The digital transformation (DX) engine is revving up quite nicely these days. The fact that we now have an acronym is a testament to the wide-spread acceptance of the idea. Some of the clients we work with have even set up internal digital transformation offices (DTO) to see through the change.
But what is the change, really?
For many organisations, it is about using current tech to optimise existing operations (e.g., a telco moving to cloud-based CRM). For some others, it is about creating new products or services (e.g., carparks operator coming up with a mobile app, replacing paper slips). For a very few of them, it is about creating new businesses altogether (e.g., a fertiliser company moving into digital farming business).
In all the above cases, DX is about doing new things. About coming up with new products or services. And this may seem that the organisation is making progress.
But such progress is a trap.
The fact the organisation is pursuing DX shows that there is a gap between how the organisation is set-up and its ambition. This single-loop transformation relies on closing the gap using the existing design of people, work, structure and culture. New tech is the primary driver. The single-loop mindset asks: how might we solve immediate problems and catch up with the rest of the industry?
For sustainable DX though, a second loop is required. The job of this inward-looking reflective loop is to reframe and reimagine the organisation itself. The double-loop mindset asks: how might we use the learnings to redesign the organisation, where customer-centricity and digital agility are the default?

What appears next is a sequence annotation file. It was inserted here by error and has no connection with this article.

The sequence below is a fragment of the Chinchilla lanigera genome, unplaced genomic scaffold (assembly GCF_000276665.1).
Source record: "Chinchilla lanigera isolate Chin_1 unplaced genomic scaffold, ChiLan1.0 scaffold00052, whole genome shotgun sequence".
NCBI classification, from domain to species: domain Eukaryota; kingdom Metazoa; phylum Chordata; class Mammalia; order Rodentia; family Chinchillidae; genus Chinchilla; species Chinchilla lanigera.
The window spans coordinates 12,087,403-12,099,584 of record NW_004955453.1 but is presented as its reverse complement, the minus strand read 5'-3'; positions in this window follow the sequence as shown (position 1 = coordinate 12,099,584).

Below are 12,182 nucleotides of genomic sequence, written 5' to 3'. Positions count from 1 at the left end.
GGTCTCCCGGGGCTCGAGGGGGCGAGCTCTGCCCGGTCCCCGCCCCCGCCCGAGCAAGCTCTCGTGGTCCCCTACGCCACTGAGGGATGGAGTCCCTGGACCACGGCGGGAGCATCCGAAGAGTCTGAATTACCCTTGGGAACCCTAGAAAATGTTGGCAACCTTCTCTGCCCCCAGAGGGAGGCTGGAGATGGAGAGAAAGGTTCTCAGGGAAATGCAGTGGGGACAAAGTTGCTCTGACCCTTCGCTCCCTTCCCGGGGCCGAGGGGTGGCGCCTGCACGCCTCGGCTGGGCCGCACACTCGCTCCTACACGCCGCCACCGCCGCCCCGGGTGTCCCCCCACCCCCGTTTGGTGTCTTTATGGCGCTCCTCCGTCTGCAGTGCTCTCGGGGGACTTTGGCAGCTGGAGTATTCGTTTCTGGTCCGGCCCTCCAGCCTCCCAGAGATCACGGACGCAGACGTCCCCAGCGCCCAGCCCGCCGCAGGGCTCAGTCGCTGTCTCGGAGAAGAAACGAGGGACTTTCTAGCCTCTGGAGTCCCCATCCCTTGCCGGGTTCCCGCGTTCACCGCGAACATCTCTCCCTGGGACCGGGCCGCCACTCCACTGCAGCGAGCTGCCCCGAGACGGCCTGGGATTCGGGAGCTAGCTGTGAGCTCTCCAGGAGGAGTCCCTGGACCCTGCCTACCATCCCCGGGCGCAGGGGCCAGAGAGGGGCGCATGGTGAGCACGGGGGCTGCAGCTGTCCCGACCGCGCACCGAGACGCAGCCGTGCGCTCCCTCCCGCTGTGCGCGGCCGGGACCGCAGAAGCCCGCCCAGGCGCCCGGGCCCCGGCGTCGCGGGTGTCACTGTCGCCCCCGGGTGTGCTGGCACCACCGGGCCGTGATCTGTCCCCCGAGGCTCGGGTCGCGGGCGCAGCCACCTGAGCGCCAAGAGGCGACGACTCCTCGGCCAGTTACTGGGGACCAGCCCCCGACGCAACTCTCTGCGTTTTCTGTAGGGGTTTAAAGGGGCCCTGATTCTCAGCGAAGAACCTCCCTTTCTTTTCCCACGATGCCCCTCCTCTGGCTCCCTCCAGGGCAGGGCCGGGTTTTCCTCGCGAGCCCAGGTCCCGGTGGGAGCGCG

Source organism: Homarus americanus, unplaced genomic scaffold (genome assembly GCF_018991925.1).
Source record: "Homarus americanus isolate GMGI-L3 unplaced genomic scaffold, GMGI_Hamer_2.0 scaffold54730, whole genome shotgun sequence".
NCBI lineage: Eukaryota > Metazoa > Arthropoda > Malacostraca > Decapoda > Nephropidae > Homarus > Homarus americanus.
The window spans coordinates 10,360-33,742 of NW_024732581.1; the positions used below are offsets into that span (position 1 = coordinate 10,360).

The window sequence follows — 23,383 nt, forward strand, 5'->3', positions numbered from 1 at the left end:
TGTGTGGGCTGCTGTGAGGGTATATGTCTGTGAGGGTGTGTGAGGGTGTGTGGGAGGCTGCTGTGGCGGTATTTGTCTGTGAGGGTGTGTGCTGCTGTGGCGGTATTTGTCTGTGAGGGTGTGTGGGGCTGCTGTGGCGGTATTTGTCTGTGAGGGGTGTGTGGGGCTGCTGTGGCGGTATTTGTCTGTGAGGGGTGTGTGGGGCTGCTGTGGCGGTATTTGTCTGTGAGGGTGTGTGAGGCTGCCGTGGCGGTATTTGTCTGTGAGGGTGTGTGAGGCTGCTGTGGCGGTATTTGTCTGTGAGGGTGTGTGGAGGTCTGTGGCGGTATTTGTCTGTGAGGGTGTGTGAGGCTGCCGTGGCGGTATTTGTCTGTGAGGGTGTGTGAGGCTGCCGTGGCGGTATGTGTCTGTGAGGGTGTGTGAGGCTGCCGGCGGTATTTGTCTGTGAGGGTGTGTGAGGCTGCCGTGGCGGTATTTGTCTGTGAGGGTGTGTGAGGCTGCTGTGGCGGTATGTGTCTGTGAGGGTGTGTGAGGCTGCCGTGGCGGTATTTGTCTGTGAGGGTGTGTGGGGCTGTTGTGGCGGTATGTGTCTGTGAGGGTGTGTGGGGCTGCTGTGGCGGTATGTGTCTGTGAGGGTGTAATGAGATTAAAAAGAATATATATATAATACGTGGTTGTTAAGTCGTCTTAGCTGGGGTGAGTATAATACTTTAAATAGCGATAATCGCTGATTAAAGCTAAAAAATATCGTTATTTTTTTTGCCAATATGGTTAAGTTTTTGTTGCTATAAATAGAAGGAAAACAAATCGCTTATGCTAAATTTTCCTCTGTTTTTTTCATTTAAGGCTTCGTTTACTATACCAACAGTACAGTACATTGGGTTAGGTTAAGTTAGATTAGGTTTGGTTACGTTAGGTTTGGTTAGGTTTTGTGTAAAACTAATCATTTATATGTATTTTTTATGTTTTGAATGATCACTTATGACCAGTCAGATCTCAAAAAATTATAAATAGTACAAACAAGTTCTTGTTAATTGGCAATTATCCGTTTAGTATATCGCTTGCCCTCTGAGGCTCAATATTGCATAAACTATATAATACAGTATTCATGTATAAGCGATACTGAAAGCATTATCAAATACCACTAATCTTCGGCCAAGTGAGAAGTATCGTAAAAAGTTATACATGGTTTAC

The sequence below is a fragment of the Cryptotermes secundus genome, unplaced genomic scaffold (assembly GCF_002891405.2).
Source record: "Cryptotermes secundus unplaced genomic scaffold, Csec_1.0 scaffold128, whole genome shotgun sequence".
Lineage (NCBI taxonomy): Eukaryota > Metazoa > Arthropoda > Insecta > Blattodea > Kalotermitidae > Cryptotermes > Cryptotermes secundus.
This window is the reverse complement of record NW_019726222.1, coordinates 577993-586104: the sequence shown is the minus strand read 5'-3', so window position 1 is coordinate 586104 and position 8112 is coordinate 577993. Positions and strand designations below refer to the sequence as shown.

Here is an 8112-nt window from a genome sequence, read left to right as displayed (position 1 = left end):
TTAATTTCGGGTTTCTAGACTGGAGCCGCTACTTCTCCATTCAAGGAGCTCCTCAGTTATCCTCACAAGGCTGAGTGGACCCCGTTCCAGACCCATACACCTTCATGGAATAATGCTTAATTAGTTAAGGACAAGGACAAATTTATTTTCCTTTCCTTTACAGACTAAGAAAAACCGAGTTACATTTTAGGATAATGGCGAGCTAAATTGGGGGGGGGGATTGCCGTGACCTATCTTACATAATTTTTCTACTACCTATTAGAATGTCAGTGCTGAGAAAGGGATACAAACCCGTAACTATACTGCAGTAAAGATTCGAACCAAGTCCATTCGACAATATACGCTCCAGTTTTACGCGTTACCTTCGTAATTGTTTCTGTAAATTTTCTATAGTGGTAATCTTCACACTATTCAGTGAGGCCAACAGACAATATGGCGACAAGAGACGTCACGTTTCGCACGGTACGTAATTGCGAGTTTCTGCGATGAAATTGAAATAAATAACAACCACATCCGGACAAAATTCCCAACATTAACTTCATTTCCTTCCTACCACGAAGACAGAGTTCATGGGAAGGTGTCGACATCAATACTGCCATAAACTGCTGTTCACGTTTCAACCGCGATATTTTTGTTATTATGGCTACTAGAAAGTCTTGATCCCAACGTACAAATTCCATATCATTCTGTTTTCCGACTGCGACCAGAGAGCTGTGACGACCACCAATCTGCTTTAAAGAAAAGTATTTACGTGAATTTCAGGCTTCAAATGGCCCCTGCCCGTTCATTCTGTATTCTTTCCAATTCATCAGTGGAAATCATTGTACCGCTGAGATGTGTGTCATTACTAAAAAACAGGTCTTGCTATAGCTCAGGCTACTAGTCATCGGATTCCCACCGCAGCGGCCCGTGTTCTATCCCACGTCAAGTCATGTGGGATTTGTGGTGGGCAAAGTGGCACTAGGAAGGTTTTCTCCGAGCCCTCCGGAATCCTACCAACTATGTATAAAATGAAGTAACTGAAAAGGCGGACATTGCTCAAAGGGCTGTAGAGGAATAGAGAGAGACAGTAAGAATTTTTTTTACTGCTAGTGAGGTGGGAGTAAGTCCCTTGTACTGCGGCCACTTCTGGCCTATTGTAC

The second-loop challenges existing norms, practices and objectives of the organisation. What kind of leadership is necessary? How will work happen? What skills and competencies would be prevalent? What would be the culture?
The concept of a double-loop is not new in organisation settings. In 1976, Chris Argyris proposed the double-loop theory of learning.
"First, most people define learning too narrowly as mere ‘‘problem solving,’’ so they focus on identifying and correcting errors in the external environment. Solving problems is important. But if learning is to persist, managers and employees must also look inward. They need to reflect critically on their own behavior, identify the ways they often inadvertently contribute to the organization’s problems, and then change how they act... To give a simple analogy: a thermostat that automatically turns on the heat whenever the temperature in a room drops below 68 degrees is a good example of single-loop learning. A thermostat that could ask, ‘‘Why am I set at 68 degrees?’’ and then explore whether or not some other temperature might more economically achieve the goal of heating the room would be engaging in double-loop learning." - Chris Argyris
Double-loop digital transformation takes the long view. It is about future-proofing the organisation at every step, like what Amazon does with its flywheel concept. Without the second loop, a digital transformation may end up resulting in what author Vaasu Gavarasana calls a "digital lipstick on a legacy pig".
This article was originally published on LinkedIn.